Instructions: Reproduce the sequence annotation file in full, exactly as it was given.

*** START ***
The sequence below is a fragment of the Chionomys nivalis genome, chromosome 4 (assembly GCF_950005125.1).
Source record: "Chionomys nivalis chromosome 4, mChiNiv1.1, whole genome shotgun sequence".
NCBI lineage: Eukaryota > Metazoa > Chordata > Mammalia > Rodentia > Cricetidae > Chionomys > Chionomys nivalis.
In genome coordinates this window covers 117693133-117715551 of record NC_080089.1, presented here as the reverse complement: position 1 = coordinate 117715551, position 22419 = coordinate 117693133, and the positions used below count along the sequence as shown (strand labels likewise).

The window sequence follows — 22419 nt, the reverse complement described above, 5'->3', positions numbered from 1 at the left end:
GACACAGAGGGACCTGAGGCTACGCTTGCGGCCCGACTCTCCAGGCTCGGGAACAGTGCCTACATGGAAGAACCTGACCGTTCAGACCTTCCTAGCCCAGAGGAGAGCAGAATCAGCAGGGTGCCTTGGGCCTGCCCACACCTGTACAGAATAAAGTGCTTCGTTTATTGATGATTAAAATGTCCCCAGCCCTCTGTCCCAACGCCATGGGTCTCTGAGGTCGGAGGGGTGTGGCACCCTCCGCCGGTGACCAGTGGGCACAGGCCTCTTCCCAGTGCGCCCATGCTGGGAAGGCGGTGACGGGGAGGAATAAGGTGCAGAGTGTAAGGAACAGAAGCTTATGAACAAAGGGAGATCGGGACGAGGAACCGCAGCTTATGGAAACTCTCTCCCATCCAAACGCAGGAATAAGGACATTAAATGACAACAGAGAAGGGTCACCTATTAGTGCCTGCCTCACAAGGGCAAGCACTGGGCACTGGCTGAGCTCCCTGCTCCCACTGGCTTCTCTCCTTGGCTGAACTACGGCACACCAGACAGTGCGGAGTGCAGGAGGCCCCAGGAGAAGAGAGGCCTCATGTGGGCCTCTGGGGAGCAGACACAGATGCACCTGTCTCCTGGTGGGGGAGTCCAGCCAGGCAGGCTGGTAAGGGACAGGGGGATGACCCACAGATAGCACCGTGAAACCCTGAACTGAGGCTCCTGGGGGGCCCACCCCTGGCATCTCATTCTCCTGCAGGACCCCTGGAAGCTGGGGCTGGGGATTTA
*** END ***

The sequence below is a fragment of the Chionomys nivalis genome, chromosome 4 (assembly GCF_950005125.1).
Source record: "Chionomys nivalis chromosome 4, mChiNiv1.1, whole genome shotgun sequence".
NCBI lineage: Eukaryota > Metazoa > Chordata > Mammalia > Rodentia > Cricetidae > Chionomys > Chionomys nivalis.
In genome coordinates this window covers 117693133-117715551 of record NC_080089.1, presented here as the reverse complement: position 1 = coordinate 117715551, position 22419 = coordinate 117693133, and the positions used below count along the sequence as shown (strand labels likewise).

The window sequence follows — 22419 nt, the reverse complement described above, 5'->3', positions numbered from 1 at the left end:
GACACAGAGGGACCTGAGGCTACGCTTGCGGCCCGACTCTCCAGGCTCGGGAACAGTGCCTACATGGAAGAACCTGACCGTTCAGACCTTCCTAGCCCAGAGGAGAGCAGAATCAGCAGGGTGCCTTGGGCCTGCCCACACCTGTACAGAATAAAGTGCTTCGTTTATTGATGATTAAAATGTCCCCAGCCCTCTGTCCCAACGCCATGGGTCTCTGAGGTCGGAGGGGTGTGGCACCCTCCGCCGGTGACCAGTGGGCACAGGCCTCTTCCCAGTGCGCCCATGCTGGGAAGGCGGTGACGGGGAGGAATAAGGTGCAGAGTGTAAGGAACAGAAGCTTATGAACAAAGGGAGATCGGGACGAGGAACCGCAGCTTATGGAAACTCTCTCCCATCCAAACGCAGGAATAAGGACATTAAATGACAACAGAGAAGGGTCACCTATTAGTGCCTGCCTCACAAGGGCAAGCACTGGGCACTGGCTGAGCTCCCTGCTCCCACTGGCTTCTCTCCTTGGCTGAACTACGGCACACCAGACAGTGCGGAGTGCAGGAGGCCCCAGGAGAAGAGAGGCCTCATGTGGGCCTCTGGGGAGCAGACACAGATGCACCTGTCTCCTGGTGGGGGAGTCCAGCCAGGCAGGCTGGTAAGGGACAGGGGGATGACCCACAGATAGCACCGTGAAACCCTGAACTGAGGCTCCTGGGGGGCCCACCCCTGGCATCTCATTCTCCTGCAGGACCCCTGGAAGCTGGGGCTGGGGATTTA